Recently, I came across the need to generate test data for a protocol converter: a pair of functions converting one set of classes into another and back. To give you a bit more background, each set of classes represents the set of messages which can be exchanged between a service and a network client: one set which is used by the service internally, and the other set which is tied to the specific serialization protocol implementation (in this case Google protocol buffers). The protocol converter then boils down to some large pattern matches with quite boring code, hence the need for good and thorough verification.
In former times, I would have written down a smallish set of test data by hand, hoping to cover most cases. From that developed a technique where I explicitly convert some of these test instances into functions, leaving out one or two of the arguments and applying some randomly generated data to these. This approach does not scale, so inspired by the new Future.flow mechanism in the upcoming Akka 1.1 release (based on delimited continuations and monadic composition) I decided to try out something new: monadic test data generators.
The principle is quite simple: provide generators for simple types and support composition for building up complex generators. The latter is naturally supported by Scala's for-comprehensions and based upon implementing map and flatMap. The generator skeleton looks surprisingly simple:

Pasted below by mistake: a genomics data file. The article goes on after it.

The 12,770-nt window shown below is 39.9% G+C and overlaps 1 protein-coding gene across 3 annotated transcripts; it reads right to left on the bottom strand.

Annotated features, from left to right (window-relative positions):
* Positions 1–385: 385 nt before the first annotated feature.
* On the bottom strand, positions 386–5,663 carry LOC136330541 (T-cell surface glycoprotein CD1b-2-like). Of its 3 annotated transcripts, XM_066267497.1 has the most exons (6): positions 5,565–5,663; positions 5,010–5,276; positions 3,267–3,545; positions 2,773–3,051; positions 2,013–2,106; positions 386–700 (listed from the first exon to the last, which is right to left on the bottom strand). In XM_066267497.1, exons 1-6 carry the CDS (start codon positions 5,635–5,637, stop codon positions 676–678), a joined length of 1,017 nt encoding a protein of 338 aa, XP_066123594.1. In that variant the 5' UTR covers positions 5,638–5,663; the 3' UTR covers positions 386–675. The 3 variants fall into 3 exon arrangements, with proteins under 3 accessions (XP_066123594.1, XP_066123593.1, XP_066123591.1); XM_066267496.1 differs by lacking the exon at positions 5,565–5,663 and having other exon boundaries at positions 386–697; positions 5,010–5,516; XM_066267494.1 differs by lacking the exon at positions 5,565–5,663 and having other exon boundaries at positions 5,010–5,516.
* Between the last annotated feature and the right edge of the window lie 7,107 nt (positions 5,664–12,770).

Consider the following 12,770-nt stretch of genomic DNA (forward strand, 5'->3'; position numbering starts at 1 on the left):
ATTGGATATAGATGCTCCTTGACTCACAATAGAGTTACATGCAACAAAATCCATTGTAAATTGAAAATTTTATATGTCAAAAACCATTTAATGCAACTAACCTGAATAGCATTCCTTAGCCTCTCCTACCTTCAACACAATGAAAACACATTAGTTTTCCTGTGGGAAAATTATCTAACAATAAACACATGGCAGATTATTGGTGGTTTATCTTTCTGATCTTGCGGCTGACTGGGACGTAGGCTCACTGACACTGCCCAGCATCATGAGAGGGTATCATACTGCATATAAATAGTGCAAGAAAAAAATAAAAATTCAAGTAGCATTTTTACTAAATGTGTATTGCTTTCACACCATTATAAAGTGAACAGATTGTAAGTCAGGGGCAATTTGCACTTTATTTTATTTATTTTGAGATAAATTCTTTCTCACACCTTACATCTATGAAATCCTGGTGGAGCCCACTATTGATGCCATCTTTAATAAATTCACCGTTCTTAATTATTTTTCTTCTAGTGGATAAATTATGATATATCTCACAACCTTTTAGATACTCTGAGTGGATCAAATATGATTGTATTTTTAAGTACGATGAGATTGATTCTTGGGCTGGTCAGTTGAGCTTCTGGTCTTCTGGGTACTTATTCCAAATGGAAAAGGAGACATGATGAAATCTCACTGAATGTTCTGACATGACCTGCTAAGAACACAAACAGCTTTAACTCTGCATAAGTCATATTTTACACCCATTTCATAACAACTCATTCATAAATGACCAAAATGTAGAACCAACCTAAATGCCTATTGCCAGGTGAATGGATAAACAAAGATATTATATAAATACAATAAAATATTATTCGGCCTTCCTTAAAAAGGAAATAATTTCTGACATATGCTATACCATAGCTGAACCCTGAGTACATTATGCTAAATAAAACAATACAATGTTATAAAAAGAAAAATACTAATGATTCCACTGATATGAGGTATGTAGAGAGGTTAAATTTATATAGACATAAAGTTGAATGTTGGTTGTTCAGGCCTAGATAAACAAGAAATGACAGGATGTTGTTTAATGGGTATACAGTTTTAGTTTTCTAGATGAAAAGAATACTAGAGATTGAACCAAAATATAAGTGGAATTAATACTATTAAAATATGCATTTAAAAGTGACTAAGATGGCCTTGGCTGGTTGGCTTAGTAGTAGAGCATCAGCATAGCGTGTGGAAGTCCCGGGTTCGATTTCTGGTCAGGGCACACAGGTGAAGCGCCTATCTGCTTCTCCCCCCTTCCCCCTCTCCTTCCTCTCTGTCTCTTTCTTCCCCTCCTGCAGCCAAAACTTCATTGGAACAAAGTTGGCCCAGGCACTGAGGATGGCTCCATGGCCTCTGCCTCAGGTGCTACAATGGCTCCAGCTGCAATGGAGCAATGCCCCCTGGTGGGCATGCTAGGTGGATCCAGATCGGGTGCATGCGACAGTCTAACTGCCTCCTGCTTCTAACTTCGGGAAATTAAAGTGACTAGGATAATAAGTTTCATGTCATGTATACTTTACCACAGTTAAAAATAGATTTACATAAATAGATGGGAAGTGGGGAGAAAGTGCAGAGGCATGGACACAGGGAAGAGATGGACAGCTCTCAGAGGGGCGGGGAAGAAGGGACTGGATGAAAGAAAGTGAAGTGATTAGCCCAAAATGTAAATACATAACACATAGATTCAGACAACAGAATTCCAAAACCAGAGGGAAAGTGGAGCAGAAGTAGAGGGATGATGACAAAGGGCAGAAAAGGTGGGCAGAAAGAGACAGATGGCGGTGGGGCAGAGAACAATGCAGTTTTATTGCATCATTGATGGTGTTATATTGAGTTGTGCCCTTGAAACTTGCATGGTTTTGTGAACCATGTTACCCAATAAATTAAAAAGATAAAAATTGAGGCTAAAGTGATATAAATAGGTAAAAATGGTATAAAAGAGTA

def map[TT](ff : T => TT)= Generator(()=> ff(f.apply))
def flatMap[TT](ff : T => Generator[TT])= Generator(()=> ff(f.apply).apply)
Luckily—though I don't really believe in coincidence—the generator can be covariant in its generated type. The first apply is the single-element generator, while the second apply(Int) generates a sequence of elements. A generator for one type can be used to construct a generator for another type by applying the conversion function to map. flatMap does the very same thing and is needed for the proper function of for-comprehensions.
The next ingredient is a seed of simple generators:
The for-comprehension basically binds the three arguments to A's constructor to the three generators, thereby creating a new generator. The result is then exemplarily applied 12 times to generate a sequence of twelve possible values of type A. The monadic structure enables using this pattern without limit to construct arbitrarily complex generators. And this should be compared to my previous naive approach:
val someAs =0 to 10 map ( x => A(true, Random.nextInt, 1234L))
val someMore =0 to 10 map (x => A(false, 42, Random.nextLong))
I am new to functional programming and I have the following question:
why the monadic approach should be preferred to:
val someAs = 0 to 10 map ( x => A(Random.nextBoolean, Random.nextInt, Random.nextLong) )
This one is much simpler to code/understand/maintain.
In the end my code leads to the execution of the same commands, this is true, and I started out exactly in the same way as you propose. But then I wanted to combine generators for A's and B's and some primitive types into a generator for C's, which suddenly produced more visual clutter than I liked, so I started thinking and remembered that composition is the one thing monads should be good at, so I tried it.
In my specific use case this approach actually did save some typing and the result looks less confusing.